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Same-Sex Marriage and Social Media : How Online Networks Accelerated the Marriage Equality Movement.

By: Gibson, Rhonda.
Material type: TextTextPublisher: Milton : Routledge, 2018Copyright date: ©2018Edition: 1st ed.Description: 1 online resource (189 pages).Content type: text Media type: computer Carrier type: online resourceISBN: 9781351717366.Subject(s): Same-sex marriage-United States | Same-sex marriage-United States-Public opinion | Social media-United States | Mass media and public opinion-United StatesGenre/Form: Electronic books.Additional physical formats: Print version:: Same-Sex Marriage and Social Media : How Online Networks Accelerated the Marriage Equality MovementDDC classification: 306.8480973 Online resources: Click here to view book
Contents:
Cover -- Half Title -- Title Page -- Copyright Page -- Table of Contents -- List of figures -- Acknowledgments -- List of abbreviations -- Introduction -- Social media use and civic engagement -- The spiral of silence -- The power of identity -- Hope and love win -- Overview of chapters -- References -- 1. Social media, social networking, and social movements -- History of social media -- Categories of social media -- Who uses social media? -- Sexual minorities and social media -- Social networking sites, civic engagement, and social movements -- References -- 2. The history of marriage in the United States -- Early evidence of same-sex unions -- The modern same-sex marriage movement -- Marriage equality moves into the twenty-first century -- Response from the opposition -- References -- 3. Inside the newsroom: shifting attitudes about how to cover same-sex marriage -- Individual level of influence: the journalists themselves -- The media routines and practices level -- The media organizations level -- References -- 4. Media framing of the marriage debate -- Media framing, public opinion, and social movements -- Media framing of homosexuality and SSM -- One reasonable argument, or two? -- Effects of media coverage of SSM on individual attitudes and public opinion -- Note -- References -- 5. The proponents: making the case for marriage equality -- History of the Human Rights Campaign and Freedom to Marry -- Why marriage? -- Social movements, identity, and communication strategies -- A cautious approach: early messaging strategies -- New strategies and coalitions -- Learning from loss -- Turning the corner -- What is that red equal sign all over Facebook? -- References -- 6. The opponents: the religious right fights to save traditional marriage -- Emergence of the Religious Right and organized opposition to gay rights.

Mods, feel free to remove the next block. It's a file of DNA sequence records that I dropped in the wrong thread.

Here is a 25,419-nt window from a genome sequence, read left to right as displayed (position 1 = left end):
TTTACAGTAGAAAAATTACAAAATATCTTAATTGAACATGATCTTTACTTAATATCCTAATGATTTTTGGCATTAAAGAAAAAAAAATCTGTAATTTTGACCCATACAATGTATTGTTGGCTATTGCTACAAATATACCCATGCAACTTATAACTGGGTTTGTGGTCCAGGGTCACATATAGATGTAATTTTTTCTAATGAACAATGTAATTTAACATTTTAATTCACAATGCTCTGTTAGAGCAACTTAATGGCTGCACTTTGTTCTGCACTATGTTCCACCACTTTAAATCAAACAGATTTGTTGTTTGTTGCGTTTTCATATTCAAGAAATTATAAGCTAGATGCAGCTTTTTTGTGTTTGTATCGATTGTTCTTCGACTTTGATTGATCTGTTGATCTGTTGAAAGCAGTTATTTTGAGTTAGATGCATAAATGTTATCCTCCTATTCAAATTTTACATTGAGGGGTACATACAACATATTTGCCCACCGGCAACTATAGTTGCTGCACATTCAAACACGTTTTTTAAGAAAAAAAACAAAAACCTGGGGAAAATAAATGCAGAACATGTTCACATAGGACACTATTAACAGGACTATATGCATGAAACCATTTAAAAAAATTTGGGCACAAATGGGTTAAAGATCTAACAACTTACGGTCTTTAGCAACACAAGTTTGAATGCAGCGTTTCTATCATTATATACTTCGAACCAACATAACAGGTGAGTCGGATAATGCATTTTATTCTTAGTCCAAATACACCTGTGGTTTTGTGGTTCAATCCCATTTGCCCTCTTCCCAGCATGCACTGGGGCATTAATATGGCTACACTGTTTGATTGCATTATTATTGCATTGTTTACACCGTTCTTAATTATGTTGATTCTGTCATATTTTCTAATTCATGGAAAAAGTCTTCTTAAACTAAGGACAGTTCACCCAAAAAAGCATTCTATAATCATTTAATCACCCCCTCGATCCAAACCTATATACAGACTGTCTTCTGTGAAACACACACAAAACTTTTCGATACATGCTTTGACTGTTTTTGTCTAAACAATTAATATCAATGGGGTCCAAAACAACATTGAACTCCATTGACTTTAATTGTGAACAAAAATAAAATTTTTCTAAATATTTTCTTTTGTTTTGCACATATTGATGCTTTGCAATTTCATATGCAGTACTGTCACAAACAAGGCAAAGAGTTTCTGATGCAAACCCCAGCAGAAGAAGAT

The (conservative) case against same-sex marriage -- Focus on the Family and the Family Research Council -- The National Organization for Marriage -- The campaign to pass Proposition 8 -- Post-Prop 8: the battle gets tougher -- In defense of religious freedom -- References -- 7. The opponents within: queer resistance to the marriage movement -- Marriage as a distraction from higher priorities -- Beyond skepticism: rejection of marriage -- A post-mortem: marriage skeptics post Obergefell -- References -- 8. From pariah to cause célèbre: corporate evolution on the issue of same-sex marriage -- The LGBT+ market is discovered -- The double-edged sword of being a dream market -- Advocacy organization efforts to influence corporate approaches to LGBT+ issues -- Corporate involvement in the marriage movement homestretch -- References -- 9. Social media and the inevitability of same-sex marriage -- Viral politics: who participates and why -- The effects of online symbolic action -- The spiral of silence -- The theory of dissonant priming -- Public opinion and the U.S. Supreme Court -- Looking forward: the issue of religious freedom -- References -- Index.
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Item type Current location Call number URL Status Date due Barcode
Electronic Book UT Tyler Online
Online
HQ1034.U5 .H377 2018 (Browse shelf) https://ebookcentral.proquest.com/lib/uttyler/detail.action?docID=5217954 Available EBC5217954